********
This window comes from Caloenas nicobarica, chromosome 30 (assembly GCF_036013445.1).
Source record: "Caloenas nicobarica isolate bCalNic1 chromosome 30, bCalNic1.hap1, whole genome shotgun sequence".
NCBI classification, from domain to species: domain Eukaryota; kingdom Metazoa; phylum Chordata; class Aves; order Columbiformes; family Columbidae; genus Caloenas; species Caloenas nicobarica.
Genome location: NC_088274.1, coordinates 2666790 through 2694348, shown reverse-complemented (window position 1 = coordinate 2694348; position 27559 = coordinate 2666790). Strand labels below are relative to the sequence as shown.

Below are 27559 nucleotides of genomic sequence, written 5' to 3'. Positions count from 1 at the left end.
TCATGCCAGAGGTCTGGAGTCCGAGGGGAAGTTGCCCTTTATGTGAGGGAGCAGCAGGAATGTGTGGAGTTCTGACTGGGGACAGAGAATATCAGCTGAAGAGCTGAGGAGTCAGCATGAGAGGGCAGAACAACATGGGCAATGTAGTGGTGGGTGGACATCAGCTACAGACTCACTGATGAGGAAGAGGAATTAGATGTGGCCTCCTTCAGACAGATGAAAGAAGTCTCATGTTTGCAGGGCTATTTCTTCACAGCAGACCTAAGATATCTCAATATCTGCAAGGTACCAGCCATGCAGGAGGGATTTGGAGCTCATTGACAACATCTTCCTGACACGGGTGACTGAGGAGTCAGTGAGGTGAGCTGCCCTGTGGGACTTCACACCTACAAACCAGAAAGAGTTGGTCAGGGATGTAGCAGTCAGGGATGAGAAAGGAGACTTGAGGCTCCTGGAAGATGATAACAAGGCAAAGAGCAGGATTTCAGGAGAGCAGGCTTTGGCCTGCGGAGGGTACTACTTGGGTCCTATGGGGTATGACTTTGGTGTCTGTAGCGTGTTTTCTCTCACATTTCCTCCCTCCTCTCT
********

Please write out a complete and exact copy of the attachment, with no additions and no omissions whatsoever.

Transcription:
This window comes from Caloenas nicobarica, chromosome 30 (assembly GCF_036013445.1).
Source record: "Caloenas nicobarica isolate bCalNic1 chromosome 30, bCalNic1.hap1, whole genome shotgun sequence".
NCBI classification, from domain to species: domain Eukaryota; kingdom Metazoa; phylum Chordata; class Aves; order Columbiformes; family Columbidae; genus Caloenas; species Caloenas nicobarica.
Genome location: NC_088274.1, coordinates 2666790 through 2694348, shown reverse-complemented (window position 1 = coordinate 2694348; position 27559 = coordinate 2666790). Strand labels below are relative to the sequence as shown.

Below are 27559 nucleotides of genomic sequence, written 5' to 3'. Positions count from 1 at the left end.
TCATGCCAGAGGTCTGGAGTCCGAGGGGAAGTTGCCCTTTATGTGAGGGAGCAGCAGGAATGTGTGGAGTTCTGACTGGGGACAGAGAATATCAGCTGAAGAGCTGAGGAGTCAGCATGAGAGGGCAGAACAACATGGGCAATGTAGTGGTGGGTGGACATCAGCTACAGACTCACTGATGAGGAAGAGGAATTAGATGTGGCCTCCTTCAGACAGATGAAAGAAGTCTCATGTTTGCAGGGCTATTTCTTCACAGCAGACCTAAGATATCTCAATATCTGCAAGGTACCAGCCATGCAGGAGGGATTTGGAGCTCATTGACAACATCTTCCTGACACGGGTGACTGAGGAGTCAGTGAGGTGAGCTGCCCTGTGGGACTTCACACCTACAAACCAGAAAGAGTTGGTCAGGGATGTAGCAGTCAGGGATGAGAAAGGAGACTTGAGGCTCCTGGAAGATGATAACAAGGCAAAGAGCAGGATTTCAGGAGAGCAGGCTTTGGCCTGCGGAGGGTACTACTTGGGTCCTATGGGGTATGACTTTGGTGTCTGTAGCGTGTTTTCTCTCACATTTCCTCCCTCCTCTCT